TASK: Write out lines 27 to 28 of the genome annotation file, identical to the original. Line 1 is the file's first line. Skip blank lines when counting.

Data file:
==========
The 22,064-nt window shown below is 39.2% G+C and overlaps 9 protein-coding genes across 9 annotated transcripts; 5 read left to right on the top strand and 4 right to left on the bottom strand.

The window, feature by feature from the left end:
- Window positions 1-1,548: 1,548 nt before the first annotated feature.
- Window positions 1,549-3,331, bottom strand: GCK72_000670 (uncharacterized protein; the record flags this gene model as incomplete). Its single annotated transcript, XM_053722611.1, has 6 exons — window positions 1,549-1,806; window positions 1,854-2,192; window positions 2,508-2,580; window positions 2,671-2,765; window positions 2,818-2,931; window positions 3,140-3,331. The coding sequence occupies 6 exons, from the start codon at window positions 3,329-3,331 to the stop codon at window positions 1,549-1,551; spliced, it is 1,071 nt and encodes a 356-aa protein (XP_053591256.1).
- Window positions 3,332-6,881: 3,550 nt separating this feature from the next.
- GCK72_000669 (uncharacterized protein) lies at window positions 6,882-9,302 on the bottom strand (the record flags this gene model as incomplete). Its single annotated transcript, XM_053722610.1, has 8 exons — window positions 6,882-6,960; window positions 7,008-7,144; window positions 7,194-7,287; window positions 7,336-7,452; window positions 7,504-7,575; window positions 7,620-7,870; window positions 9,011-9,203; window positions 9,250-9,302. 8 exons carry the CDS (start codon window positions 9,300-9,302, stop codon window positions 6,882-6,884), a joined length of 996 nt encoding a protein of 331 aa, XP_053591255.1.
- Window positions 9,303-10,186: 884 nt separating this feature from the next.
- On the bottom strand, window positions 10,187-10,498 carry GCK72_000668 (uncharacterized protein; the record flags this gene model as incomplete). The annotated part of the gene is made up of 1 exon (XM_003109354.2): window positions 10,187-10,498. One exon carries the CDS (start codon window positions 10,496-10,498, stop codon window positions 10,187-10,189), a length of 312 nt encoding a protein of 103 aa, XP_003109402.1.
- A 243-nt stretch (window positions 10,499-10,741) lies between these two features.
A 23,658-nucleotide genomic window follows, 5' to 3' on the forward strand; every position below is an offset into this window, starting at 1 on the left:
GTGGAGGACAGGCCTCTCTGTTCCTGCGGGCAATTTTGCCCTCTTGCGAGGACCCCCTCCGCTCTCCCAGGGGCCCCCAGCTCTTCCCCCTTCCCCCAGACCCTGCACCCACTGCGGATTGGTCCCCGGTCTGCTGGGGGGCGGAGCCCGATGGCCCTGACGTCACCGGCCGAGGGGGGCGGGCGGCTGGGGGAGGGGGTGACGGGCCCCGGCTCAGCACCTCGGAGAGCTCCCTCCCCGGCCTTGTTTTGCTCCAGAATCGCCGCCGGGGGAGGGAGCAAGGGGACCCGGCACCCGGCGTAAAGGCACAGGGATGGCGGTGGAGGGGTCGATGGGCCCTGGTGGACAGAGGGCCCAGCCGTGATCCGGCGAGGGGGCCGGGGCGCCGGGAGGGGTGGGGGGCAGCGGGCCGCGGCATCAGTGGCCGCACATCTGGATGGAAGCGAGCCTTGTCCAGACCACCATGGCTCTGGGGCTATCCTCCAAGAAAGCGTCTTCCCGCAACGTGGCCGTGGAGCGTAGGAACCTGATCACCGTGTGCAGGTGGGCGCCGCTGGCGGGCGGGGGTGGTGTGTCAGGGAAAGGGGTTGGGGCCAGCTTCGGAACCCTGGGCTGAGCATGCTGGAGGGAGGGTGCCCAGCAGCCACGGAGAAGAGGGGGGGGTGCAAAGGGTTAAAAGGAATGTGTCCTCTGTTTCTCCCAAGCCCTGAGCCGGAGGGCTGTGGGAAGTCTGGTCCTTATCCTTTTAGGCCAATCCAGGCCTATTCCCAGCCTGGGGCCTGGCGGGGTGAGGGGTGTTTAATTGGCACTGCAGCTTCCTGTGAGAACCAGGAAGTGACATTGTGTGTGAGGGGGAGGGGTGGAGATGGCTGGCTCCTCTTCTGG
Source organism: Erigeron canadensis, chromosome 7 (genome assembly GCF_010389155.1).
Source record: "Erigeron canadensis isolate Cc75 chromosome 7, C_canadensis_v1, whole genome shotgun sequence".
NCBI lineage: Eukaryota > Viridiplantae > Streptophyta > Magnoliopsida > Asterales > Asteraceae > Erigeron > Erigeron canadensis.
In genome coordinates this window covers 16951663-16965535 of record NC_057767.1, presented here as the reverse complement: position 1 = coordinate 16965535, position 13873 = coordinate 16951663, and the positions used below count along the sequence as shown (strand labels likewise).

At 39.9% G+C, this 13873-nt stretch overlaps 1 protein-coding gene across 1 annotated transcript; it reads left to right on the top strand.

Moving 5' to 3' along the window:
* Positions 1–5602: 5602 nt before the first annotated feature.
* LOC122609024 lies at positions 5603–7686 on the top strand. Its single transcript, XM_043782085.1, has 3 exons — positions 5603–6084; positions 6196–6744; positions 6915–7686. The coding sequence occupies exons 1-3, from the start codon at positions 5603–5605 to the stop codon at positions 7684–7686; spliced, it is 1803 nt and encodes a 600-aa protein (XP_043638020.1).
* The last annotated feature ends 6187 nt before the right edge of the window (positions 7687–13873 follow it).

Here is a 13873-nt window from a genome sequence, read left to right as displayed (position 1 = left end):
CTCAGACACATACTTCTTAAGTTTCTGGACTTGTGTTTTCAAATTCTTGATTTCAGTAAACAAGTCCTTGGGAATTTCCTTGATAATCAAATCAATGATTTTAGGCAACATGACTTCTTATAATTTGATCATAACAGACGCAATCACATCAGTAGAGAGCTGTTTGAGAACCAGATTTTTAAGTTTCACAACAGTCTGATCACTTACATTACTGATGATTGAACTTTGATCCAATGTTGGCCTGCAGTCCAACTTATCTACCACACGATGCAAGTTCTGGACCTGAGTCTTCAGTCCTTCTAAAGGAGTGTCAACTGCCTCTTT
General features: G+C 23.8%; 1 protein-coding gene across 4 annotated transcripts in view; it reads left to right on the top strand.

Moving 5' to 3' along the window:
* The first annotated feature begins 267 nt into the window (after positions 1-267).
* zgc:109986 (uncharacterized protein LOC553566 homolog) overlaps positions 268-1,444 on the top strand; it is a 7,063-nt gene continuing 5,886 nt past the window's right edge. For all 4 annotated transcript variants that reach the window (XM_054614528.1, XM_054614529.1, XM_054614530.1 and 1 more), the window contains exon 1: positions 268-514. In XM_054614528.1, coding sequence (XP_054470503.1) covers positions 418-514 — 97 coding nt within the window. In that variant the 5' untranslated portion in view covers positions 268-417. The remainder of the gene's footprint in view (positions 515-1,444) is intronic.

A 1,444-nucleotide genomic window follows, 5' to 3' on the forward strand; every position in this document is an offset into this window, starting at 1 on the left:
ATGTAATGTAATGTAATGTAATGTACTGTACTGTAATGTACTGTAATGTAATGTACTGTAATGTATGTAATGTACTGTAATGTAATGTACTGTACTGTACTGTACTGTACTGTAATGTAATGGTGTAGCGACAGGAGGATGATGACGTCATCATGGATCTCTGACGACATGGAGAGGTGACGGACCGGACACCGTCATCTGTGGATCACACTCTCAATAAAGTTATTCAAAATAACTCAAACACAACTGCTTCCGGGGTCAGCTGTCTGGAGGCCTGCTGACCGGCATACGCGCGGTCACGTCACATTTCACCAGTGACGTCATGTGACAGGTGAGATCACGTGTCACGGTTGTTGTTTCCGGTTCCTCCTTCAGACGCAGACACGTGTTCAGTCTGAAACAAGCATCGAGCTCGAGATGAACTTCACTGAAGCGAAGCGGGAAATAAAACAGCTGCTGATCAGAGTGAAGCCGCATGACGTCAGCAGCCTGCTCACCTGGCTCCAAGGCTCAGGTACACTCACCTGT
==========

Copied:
A 1,444-nucleotide genomic window follows, 5' to 3' on the forward strand; every position in this document is an offset into this window, starting at 1 on the left:
ATGTAATGTAATGTAATGTAATGTACTGTACTGTAATGTACTGTAATGTAATGTACTGTAATGTATGTAATGTACTGTAATGTAATGTACTGTACTGTACTGTACTGTACTGTAATGTAATGGTGTAGCGACAGGAGGATGATGACGTCATCATGGATCTCTGACGACATGGAGAGGTGACGGACCGGACACCGTCATCTGTGGATCACACTCTCAATAAAGTTATTCAAAATAACTCAAACACAACTGCTTCCGGGGTCAGCTGTCTGGAGGCCTGCTGACCGGCATACGCGCGGTCACGTCACATTTCACCAGTGACGTCATGTGACAGGTGAGATCACGTGTCACGGTTGTTGTTTCCGGTTCCTCCTTCAGACGCAGACACGTGTTCAGTCTGAAACAAGCATCGAGCTCGAGATGAACTTCACTGAAGCGAAGCGGGAAATAAAACAGCTGCTGATCAGAGTGAAGCCGCATGACGTCAGCAGCCTGCTCACCTGGCTCCAAGGCTCAGGTACACTCACCTGT